Forest spread and phase transitions at forest-prairie ecotones in Kansas, U.S.A

TitleForest spread and phase transitions at forest-prairie ecotones in Kansas, U.S.A
Publication TypeJournal Article
Year of Publication1996
AuthorsLoehle, C, Li, BL, Sundell, RC
JournalLandscape Ecology
Pagination225 -235
Accession NumberKNZ00558
Keywordsgallery forest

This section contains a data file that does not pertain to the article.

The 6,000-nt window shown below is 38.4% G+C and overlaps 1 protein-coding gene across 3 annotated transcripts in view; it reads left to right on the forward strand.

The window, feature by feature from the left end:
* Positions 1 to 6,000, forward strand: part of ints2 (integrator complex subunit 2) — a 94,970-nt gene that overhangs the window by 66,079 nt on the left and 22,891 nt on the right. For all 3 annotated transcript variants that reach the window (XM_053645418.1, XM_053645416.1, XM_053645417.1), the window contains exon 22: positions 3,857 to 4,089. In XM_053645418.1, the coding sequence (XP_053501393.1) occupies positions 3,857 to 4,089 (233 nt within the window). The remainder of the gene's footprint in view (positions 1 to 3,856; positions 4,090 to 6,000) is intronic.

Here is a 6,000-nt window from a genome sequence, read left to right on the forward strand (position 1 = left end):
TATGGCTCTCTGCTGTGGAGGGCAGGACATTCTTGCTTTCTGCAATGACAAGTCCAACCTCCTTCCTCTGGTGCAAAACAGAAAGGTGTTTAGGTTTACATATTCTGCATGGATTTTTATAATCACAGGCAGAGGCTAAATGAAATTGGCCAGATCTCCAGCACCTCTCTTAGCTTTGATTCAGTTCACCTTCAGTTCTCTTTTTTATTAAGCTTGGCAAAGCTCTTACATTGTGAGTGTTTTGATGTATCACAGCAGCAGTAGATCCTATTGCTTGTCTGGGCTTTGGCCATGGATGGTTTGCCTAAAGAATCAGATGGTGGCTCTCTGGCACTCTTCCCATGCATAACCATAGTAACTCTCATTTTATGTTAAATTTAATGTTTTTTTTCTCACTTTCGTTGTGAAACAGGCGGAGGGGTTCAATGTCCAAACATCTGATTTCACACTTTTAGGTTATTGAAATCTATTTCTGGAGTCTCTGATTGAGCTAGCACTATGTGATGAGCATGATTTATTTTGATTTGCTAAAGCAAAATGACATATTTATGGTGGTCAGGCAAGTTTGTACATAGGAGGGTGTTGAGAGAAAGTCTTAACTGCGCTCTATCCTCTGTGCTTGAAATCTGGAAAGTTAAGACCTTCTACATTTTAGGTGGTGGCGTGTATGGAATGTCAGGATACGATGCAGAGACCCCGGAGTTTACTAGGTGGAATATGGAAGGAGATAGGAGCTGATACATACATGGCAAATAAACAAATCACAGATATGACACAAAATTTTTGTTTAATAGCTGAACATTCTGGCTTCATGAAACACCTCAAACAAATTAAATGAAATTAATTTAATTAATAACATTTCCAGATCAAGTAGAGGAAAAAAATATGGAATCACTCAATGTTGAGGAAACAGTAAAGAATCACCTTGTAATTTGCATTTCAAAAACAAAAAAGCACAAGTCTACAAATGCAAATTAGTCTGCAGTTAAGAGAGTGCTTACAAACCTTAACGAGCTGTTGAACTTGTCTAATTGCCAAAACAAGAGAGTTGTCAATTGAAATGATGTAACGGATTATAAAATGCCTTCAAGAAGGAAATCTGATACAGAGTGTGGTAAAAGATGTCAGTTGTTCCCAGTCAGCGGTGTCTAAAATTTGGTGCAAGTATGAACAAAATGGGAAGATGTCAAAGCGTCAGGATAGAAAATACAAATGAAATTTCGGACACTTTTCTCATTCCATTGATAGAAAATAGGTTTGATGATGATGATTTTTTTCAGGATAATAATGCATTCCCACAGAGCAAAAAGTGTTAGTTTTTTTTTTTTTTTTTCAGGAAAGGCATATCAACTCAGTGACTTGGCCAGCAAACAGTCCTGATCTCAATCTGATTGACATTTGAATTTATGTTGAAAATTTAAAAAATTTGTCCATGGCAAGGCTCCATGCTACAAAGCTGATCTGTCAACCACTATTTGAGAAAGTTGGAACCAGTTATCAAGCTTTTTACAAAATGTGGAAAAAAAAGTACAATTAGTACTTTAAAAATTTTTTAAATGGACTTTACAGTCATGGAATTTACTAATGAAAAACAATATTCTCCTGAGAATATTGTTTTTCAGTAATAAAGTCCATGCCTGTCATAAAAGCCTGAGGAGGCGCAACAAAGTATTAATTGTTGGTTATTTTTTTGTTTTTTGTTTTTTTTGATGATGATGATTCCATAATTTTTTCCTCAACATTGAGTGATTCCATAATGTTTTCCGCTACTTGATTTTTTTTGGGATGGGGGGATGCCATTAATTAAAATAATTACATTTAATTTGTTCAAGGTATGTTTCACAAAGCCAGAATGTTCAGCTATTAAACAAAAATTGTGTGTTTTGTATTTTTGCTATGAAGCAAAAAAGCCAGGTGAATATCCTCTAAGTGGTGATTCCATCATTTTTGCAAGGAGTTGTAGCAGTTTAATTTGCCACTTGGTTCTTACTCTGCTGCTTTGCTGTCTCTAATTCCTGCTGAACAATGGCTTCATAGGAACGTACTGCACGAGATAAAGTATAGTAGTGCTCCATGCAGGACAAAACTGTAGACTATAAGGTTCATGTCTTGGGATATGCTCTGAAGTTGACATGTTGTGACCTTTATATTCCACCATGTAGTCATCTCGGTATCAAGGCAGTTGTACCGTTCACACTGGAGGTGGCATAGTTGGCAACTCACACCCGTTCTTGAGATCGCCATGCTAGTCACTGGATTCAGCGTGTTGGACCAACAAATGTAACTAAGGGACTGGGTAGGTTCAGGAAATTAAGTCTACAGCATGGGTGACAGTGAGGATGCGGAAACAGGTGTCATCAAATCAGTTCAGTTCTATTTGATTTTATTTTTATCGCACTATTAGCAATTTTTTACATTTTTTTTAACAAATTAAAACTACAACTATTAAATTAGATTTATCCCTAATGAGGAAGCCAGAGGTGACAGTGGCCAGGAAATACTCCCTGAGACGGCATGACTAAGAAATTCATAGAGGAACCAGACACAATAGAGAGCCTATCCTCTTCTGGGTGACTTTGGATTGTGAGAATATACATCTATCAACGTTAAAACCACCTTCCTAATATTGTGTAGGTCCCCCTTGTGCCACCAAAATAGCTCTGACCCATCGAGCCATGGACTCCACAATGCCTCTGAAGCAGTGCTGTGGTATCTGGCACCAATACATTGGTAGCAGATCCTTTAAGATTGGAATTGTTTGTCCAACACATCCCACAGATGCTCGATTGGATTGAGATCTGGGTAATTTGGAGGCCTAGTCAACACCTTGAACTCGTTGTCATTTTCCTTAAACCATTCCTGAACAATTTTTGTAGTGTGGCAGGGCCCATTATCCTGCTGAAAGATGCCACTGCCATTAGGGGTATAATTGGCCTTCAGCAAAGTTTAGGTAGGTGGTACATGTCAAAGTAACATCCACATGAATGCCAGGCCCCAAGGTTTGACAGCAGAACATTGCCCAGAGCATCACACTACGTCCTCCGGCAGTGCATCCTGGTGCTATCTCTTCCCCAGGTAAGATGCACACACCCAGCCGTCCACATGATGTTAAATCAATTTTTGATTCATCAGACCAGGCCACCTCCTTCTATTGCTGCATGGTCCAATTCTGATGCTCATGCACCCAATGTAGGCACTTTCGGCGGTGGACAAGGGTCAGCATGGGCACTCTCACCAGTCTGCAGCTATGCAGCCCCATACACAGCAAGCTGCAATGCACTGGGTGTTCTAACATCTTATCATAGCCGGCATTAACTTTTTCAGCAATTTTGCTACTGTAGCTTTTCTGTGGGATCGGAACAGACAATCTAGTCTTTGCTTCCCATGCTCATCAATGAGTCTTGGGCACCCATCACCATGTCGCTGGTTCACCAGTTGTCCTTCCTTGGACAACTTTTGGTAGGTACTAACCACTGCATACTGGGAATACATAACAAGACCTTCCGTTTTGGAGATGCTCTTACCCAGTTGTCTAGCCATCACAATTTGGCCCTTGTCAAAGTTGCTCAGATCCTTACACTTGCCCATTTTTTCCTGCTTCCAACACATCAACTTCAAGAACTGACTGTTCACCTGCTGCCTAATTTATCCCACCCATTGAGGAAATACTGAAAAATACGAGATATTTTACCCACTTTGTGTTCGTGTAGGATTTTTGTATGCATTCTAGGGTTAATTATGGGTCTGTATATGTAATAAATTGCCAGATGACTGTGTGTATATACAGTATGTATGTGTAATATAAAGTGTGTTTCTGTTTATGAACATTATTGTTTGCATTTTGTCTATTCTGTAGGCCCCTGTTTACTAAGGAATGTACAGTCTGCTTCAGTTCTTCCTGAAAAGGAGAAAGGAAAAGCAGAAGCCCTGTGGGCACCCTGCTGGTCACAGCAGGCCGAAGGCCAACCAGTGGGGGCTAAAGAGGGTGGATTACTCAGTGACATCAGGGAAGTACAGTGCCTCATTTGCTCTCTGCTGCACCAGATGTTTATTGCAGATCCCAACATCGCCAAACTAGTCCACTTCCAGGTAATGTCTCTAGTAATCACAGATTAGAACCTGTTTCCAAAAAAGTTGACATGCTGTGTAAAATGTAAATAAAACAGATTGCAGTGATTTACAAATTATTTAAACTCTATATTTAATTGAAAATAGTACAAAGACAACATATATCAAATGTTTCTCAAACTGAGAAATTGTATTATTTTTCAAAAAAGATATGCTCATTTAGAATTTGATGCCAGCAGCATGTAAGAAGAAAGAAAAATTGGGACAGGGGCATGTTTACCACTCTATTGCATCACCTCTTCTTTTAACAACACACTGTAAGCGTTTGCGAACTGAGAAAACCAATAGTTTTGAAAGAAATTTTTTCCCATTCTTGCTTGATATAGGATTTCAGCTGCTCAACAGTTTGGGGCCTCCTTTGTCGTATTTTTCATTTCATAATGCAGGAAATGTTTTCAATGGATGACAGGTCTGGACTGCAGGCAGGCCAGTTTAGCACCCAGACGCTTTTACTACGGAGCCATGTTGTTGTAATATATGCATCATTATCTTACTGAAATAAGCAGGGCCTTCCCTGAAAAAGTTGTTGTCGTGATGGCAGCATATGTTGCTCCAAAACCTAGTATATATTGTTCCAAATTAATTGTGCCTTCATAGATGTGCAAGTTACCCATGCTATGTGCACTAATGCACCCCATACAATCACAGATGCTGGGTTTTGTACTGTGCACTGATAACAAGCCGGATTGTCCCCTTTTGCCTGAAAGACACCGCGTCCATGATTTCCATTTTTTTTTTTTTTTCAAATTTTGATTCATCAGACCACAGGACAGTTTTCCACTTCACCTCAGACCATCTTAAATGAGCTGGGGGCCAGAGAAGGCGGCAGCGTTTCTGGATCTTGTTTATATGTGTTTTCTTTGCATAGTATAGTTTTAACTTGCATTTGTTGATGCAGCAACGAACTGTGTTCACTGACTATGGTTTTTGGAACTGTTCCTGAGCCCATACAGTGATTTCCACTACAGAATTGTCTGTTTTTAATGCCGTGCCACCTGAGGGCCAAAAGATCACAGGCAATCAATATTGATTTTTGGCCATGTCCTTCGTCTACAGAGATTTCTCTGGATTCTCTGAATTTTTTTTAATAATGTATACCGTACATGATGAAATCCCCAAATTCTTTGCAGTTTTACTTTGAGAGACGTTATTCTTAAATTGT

The spread of gallery forest habitat into upland areas is of substantial interest to resource managers because such spread has many implications for the management of grassland and forest habitats. This study used a dynamic percolation model to examine the potential rates of spread or invasion of forest in eastern Kansas. Aerial photos taken 16 years apart at the Fort Riley training base were used to calibrate a spatially explicit contagion model of forest spread to interpolate and extrapolate the forest spread processes. Results fit the actual pattern of spread well, as measured by both visual inspection and a multiscale fractal measure of pattern. Comparisons to a long-term fire-exclusion experiment in Geary County, Kansas, and to the Konza Prairie also provided validation. Both the simulation and the 100-year Geary County series showed an interesting pattern of forest spread. Spread was slow and steady until about 20% forest cover was reached, at which point the rate increased. We conclude that this self-accelerating response is due to spatial patterns created by the spreading forest that tend to accelerate the growth process after a critical point is reached. On the basis of theoretical study and experimental simulation of the percolation phase transitions, we suggest that fractal dimensions in a transient ecotone of binary mixtures (e.g., trees and grasses) should range between 1.56 and 1.8958, and the critical fractal dimension during ecotonal phase transitions should be 1.7951. This critical point of about 18.5% forest cover that we predicted was close to the observed result and might represent a phase transition at the forest-prairie ecotone